Tag Archives | mobile devices

Incoming FCC Chief Wants Inquiry of Handset Exclusivity

Yesterday, Senators grilled AT&T on the subject of mobile phone handset exclusivity deals. Today, it was revealed that incoming FCC chief Julius Genachowski plans to take a look at these deals as well, saying he wants to promote competition and choice. Genachowski’s plans were revealed as part of a response to questions from the same  committee that held hearings on the subject this week.

Senator John Kerry pleaded with the FCC to act after the Rural Cellular Association, a interest group representing 80 rural carriers, complained about the practice. Genachowski acknowledged RCA’s petition, saying he planned to act on it if confirmed.

The moves to end exclusivity deals would signal a major victory for rural carriers, which are typically shut out of such deals. In addition, it would also likely mean broader availability of top handsets regardless of carrier.

Current acting chairman Michael Copps also has spoke out against the deals, saying “the Commission as the expert agency should determine whether some of these arrangements adversely restrict consumer choice or harm the development of innovative devices, and it should take appropriate action if it finds harm.”

He is also asking officials within the FCC to start investigating these deals, meaning by the time Genachowski is confirmed an inquiry could already be well underway.


Mama Apple, Please Don’t Take My iPhone Away

Apple iPhone 3G SAT&T is trying to make the case for exclusive deals for phones, saying they “stimulate” innovation. Yes, you heard that right: by sticking it to the consumer and forcing them to a certain carrier, we’re enjoying innovative products. I’m not exactly following this, and neither is Capitol Hill either.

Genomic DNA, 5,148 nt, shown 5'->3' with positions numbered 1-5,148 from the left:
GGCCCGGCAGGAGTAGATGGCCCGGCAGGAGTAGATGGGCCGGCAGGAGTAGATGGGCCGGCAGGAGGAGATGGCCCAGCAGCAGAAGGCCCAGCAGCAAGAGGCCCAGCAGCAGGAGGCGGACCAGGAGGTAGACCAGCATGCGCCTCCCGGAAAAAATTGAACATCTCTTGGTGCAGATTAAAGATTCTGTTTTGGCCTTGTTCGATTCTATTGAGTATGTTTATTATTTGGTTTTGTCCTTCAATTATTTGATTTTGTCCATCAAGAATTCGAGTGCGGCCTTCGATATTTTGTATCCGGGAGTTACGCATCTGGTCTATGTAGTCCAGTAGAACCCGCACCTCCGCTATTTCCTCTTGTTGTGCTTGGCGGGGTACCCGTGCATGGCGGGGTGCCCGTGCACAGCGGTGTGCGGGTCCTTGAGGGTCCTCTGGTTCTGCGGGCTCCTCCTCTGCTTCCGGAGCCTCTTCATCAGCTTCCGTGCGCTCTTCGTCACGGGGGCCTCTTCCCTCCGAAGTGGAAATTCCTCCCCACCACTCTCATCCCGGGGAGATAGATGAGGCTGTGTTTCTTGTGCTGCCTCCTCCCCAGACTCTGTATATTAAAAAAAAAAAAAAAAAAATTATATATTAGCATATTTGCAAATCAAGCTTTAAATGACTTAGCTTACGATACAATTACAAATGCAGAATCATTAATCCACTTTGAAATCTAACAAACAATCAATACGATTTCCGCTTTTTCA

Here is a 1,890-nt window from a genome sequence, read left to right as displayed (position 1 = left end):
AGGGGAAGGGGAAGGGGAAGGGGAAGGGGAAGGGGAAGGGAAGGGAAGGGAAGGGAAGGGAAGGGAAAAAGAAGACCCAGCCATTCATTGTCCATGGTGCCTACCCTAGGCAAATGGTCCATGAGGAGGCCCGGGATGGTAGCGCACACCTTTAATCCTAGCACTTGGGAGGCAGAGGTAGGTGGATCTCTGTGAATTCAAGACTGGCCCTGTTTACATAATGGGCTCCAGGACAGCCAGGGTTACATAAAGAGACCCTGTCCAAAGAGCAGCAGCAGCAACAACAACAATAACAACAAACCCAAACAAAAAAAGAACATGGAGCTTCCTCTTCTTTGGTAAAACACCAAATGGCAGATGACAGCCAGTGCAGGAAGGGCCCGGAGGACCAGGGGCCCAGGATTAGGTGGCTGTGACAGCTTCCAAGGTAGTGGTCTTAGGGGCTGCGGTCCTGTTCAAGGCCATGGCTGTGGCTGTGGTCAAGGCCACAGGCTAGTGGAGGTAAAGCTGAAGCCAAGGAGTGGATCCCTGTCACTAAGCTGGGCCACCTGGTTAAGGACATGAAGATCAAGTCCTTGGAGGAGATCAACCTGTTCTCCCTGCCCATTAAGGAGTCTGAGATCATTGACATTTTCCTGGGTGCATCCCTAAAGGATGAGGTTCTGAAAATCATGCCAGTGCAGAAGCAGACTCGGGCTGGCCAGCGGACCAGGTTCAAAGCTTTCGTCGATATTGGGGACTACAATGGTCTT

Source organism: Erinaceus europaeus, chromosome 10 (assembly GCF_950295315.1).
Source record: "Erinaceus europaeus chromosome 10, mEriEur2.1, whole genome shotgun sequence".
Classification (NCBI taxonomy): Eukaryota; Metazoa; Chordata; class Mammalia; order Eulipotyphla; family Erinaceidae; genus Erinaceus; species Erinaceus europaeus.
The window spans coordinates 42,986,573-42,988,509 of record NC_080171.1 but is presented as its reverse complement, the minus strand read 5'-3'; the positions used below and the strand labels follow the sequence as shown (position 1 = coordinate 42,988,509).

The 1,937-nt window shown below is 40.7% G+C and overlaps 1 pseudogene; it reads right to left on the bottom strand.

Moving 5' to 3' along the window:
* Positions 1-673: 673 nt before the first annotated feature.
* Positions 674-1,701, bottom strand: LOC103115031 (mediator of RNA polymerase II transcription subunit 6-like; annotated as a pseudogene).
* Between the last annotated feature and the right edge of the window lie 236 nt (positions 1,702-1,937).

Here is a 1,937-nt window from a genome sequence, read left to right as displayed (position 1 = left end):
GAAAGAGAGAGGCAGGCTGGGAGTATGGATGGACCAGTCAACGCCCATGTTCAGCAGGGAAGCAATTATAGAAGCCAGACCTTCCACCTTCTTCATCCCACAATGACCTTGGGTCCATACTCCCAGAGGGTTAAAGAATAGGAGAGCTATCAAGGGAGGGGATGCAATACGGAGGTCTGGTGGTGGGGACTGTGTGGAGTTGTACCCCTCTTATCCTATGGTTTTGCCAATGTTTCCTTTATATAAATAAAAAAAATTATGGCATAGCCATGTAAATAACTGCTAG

The Senate Committee on Commerce, Science and Transportation held a hearing on Thursday in which AT&T made this exact case in front of bewildered Senators. Massachusetts Senator John Kerry was one of them, saying that why he understood the economic benefits, he wasn’t seeing a benefit otherwise.

Kerry said that he failed to see why a manufacturer would develop innovative products for a single outlet rather than build it for the biggest market possible, to paraphrase his statements.

AT&T retail sales chief Paul Roth responded that often, carriers and manufacturers will work together closely in order to bring phones to the market. However, it’s pretty likely given the way Apple operates that this wasn’t the case with the iPhone.

Opposition just wasn’t a Democratic thing — even Republican senators like Mississippi’s Roger Wicker expressed displeasure, saying the deal could harm rural residents right to choice.

In addition the AT&T/iPhone deal opened a new chapter in the debate over exclusivity contracts. Rather than the typical several-month period, the iPhone deal gave AT&T several years. This concerns regional carriers most as they typically can not compete for these exclusivity deals.

It’s high time the government got involved in this debate. There really is no benefit to allowing carriers to shut out others when offering mobile devices. Yes, I understand the iPhone does require some network changes in order for it to work to its fullest extent, however to me consumer choice trumps all others.

A lot of folks on AT&T right now sure as heck wouldn’t be there if the carrier didn’t have a stranglehold on the device here in the US. Count me as one of them — I’d rather be back with T-Mobile.

(Hat tip: PC World)